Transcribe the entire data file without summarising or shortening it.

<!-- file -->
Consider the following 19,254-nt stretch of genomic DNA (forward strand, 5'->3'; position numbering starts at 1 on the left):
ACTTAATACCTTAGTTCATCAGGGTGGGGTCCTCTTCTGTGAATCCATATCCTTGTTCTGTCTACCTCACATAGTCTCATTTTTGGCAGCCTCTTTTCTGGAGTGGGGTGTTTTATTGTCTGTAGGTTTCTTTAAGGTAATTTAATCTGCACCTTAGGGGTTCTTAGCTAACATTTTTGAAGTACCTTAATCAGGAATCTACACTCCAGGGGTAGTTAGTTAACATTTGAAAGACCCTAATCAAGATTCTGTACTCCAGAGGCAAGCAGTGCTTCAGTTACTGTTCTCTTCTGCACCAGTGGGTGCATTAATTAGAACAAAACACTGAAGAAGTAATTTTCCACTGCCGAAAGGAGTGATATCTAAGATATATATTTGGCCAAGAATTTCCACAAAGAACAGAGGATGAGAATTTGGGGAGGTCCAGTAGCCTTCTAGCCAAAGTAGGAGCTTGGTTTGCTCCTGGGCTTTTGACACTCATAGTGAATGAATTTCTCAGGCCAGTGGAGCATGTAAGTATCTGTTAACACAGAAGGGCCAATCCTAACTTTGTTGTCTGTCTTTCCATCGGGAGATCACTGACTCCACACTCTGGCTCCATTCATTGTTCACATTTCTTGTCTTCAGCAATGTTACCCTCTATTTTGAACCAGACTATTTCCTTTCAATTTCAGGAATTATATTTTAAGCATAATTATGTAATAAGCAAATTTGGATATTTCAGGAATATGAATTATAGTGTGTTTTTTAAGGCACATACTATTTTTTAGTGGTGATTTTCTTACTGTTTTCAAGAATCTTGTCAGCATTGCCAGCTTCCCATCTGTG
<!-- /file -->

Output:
Consider the following 19,254-nt stretch of genomic DNA (forward strand, 5'->3'; position numbering starts at 1 on the left):
ACTTAATACCTTAGTTCATCAGGGTGGGGTCCTCTTCTGTGAATCCATATCCTTGTTCTGTCTACCTCACATAGTCTCATTTTTGGCAGCCTCTTTTCTGGAGTGGGGTGTTTTATTGTCTGTAGGTTTCTTTAAGGTAATTTAATCTGCACCTTAGGGGTTCTTAGCTAACATTTTTGAAGTACCTTAATCAGGAATCTACACTCCAGGGGTAGTTAGTTAACATTTGAAAGACCCTAATCAAGATTCTGTACTCCAGAGGCAAGCAGTGCTTCAGTTACTGTTCTCTTCTGCACCAGTGGGTGCATTAATTAGAACAAAACACTGAAGAAGTAATTTTCCACTGCCGAAAGGAGTGATATCTAAGATATATATTTGGCCAAGAATTTCCACAAAGAACAGAGGATGAGAATTTGGGGAGGTCCAGTAGCCTTCTAGCCAAAGTAGGAGCTTGGTTTGCTCCTGGGCTTTTGACACTCATAGTGAATGAATTTCTCAGGCCAGTGGAGCATGTAAGTATCTGTTAACACAGAAGGGCCAATCCTAACTTTGTTGTCTGTCTTTCCATCGGGAGATCACTGACTCCACACTCTGGCTCCATTCATTGTTCACATTTCTTGTCTTCAGCAATGTTACCCTCTATTTTGAACCAGACTATTTCCTTTCAATTTCAGGAATTATATTTTAAGCATAATTATGTAATAAGCAAATTTGGATATTTCAGGAATATGAATTATAGTGTGTTTTTTAAGGCACATACTATTTTTTAGTGGTGATTTTCTTACTGTTTTCAAGAATCTTGTCAGCATTGCCAGCTTCCCATCTGTG